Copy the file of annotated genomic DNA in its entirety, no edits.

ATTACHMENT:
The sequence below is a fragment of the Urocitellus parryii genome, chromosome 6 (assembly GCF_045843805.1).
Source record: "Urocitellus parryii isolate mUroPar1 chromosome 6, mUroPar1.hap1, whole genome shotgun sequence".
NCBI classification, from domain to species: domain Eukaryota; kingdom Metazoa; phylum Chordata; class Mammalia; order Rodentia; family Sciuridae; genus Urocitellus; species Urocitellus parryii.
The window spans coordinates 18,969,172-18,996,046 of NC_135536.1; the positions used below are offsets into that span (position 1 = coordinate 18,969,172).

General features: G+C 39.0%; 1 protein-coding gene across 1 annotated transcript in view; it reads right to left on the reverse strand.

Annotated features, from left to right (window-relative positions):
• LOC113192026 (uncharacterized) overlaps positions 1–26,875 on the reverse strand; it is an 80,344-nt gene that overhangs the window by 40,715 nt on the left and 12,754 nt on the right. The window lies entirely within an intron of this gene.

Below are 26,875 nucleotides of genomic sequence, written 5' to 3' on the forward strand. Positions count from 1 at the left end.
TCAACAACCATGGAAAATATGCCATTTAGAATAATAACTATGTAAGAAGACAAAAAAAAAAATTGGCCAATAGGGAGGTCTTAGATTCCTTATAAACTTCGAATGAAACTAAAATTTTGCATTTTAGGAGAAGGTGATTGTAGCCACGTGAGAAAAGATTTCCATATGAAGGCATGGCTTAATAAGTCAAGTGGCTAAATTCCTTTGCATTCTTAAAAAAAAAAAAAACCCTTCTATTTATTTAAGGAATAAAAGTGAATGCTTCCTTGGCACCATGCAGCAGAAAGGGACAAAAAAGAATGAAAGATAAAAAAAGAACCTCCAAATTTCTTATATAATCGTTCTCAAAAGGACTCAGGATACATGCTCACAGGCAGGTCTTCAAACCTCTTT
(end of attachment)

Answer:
The sequence below is a fragment of the Urocitellus parryii genome, chromosome 6 (assembly GCF_045843805.1).
Source record: "Urocitellus parryii isolate mUroPar1 chromosome 6, mUroPar1.hap1, whole genome shotgun sequence".
NCBI classification, from domain to species: domain Eukaryota; kingdom Metazoa; phylum Chordata; class Mammalia; order Rodentia; family Sciuridae; genus Urocitellus; species Urocitellus parryii.
The window spans coordinates 18,969,172-18,996,046 of NC_135536.1; the positions used below are offsets into that span (position 1 = coordinate 18,969,172).

General features: G+C 39.0%; 1 protein-coding gene across 1 annotated transcript in view; it reads right to left on the reverse strand.

Annotated features, from left to right (window-relative positions):
• LOC113192026 (uncharacterized) overlaps positions 1–26,875 on the reverse strand; it is an 80,344-nt gene that overhangs the window by 40,715 nt on the left and 12,754 nt on the right. The window lies entirely within an intron of this gene.

Below are 26,875 nucleotides of genomic sequence, written 5' to 3' on the forward strand. Positions count from 1 at the left end.
TCAACAACCATGGAAAATATGCCATTTAGAATAATAACTATGTAAGAAGACAAAAAAAAAAATTGGCCAATAGGGAGGTCTTAGATTCCTTATAAACTTCGAATGAAACTAAAATTTTGCATTTTAGGAGAAGGTGATTGTAGCCACGTGAGAAAAGATTTCCATATGAAGGCATGGCTTAATAAGTCAAGTGGCTAAATTCCTTTGCATTCTTAAAAAAAAAAAAAACCCTTCTATTTATTTAAGGAATAAAAGTGAATGCTTCCTTGGCACCATGCAGCAGAAAGGGACAAAAAAGAATGAAAGATAAAAAAAGAACCTCCAAATTTCTTATATAATCGTTCTCAAAAGGACTCAGGATACATGCTCACAGGCAGGTCTTCAAACCTCTTT